Have your say on new low carbon Transport Strategy for Leeds

Universal access to accessible, affordable and sustainable travel choices is the promise of a new transport plan for the city.

Leeds City Council’s draft ‘Connecting Leeds Transport Strategy’ aims to tackle the climate emergency, deliver inclusive growth, and improve the health and well-being of Leeds residents.

The six ‘big moves’ outlined in the strategy act as an action plan to create a people-first, affordable and integrated transport network across the city that isn’t reliant upon the private car.

The integration of more walking and cycling into our daily travel habits alongside the enhancement of public transport will help to reduce congestion, continue to improve air quality and lessen the impact on the environment when accessing education, employment, leisure opportunities and local services.

Creating healthier streets and communities is key to the improvement of the physical health and mental wellbeing of people living in, working in and visiting the city. It aligns with the ambition to achieve a net-zero carbon target by 2030 as well as deliver a low carbon mass transit network in partnership with the West Yorkshire Combined Authority.

To enable everyone to participate and help shape the Connecting Leeds transport strategy, a city-wide consultation is underway.

The background and ambitious targets for the transport strategy means working towards our Climate Emergency carbon targets by 2030 and Vision Zero for no one to be killed or seriously injured on our roads by 2040. Also by 2030, travel mode choices need to change to meet these targets – as shown by the diagram.

Councillor Lisa Mulherin, Leeds City Council’s executive member for climate change, transport and sustainable development, said:

“The Covid-19 pandemic has brought about fundamental changes to how we live, work and enjoy our city.

“The draft Connecting Leeds Transport strategy sets out ways in which we can improve the health and wellbeing of our communities with cleaner air and healthier streets.

“Moving our transport system towards a more accessible, active travel and public transport focused network, will allow us to achieve the Connecting Leeds vision of a city where a car is not required to meet mobility needs.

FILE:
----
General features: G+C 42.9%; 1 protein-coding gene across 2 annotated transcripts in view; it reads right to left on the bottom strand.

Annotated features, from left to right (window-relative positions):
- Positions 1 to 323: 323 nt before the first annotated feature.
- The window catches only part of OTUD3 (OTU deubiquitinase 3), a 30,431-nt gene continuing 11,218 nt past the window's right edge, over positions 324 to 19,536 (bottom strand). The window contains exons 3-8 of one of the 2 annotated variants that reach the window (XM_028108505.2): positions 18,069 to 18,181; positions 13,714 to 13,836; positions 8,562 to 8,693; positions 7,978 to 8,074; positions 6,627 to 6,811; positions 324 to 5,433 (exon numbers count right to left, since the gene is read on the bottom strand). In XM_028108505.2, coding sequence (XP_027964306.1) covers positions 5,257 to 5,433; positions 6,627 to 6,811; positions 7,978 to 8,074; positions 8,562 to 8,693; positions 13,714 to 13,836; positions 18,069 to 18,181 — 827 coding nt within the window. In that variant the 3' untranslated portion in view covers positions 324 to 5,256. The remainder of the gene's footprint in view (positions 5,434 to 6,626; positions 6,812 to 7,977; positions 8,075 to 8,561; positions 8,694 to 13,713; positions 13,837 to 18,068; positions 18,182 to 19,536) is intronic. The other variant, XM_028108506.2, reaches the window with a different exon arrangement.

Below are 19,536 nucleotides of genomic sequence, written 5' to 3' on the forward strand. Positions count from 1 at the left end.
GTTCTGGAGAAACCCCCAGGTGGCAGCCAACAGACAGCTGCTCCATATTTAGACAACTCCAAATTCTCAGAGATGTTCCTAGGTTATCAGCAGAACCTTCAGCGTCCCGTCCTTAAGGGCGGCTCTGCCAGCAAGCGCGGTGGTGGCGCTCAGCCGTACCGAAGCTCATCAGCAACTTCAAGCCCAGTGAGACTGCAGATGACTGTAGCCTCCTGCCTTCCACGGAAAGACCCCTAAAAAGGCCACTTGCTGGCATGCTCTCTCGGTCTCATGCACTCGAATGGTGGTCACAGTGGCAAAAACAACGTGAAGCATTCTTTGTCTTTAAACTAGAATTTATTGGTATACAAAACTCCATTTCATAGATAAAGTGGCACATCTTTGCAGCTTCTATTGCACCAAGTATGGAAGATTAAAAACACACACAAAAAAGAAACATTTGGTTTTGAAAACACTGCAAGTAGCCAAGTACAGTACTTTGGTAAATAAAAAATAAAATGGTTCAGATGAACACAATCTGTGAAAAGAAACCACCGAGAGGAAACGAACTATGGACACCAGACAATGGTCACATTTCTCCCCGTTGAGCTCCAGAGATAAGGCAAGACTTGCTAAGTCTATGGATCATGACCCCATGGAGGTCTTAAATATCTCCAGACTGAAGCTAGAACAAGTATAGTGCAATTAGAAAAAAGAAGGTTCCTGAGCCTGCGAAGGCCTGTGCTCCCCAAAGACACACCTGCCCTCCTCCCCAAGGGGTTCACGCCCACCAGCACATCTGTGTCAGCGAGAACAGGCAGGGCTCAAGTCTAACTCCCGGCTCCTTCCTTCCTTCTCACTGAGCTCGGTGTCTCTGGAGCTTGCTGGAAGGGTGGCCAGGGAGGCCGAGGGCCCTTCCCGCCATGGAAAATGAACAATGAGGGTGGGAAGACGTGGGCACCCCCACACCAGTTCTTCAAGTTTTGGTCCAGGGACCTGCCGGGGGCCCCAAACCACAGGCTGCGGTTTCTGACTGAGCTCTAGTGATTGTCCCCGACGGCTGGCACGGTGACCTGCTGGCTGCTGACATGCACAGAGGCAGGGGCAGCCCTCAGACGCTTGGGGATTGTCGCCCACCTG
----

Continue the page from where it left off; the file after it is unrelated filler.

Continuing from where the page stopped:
“We know that people are willing to make a switch to electric vehicles, use public transport more, reduce trips by car and walk, wheel or cycle for shorter journeys. But achieving net zero carbon by 2030 will require even bigger changes.

“As we begin the recovery from the Covid pandemic and focus on our aims to tackle the climate emergency and improve our health and wellbeing, every one of us needs to play our part in making the shift from over-reliance on the private car to public transport, walking, cycling and shared use of vehicles.”

You can have your say on the issues at leedstransportstrategy.commonplace.is the consultation closes on Friday 5 March 2021.


This post is based on a press release issued by Leeds City Council


6 Replies to “Have your say on new low carbon Transport Strategy for Leeds”

  1. It’s a brilliant idea building cycle routes Through out Leeds however it is annoying when you see a cyclist on the road and not in the specially built lanes. Shouldn’t the law work both ways powered vehicles are not allowed on cycle paths so cyclist should be forced to used cycle lanes for their safety and reducing traffic flow by cyclist avoiding the use of there specially built highway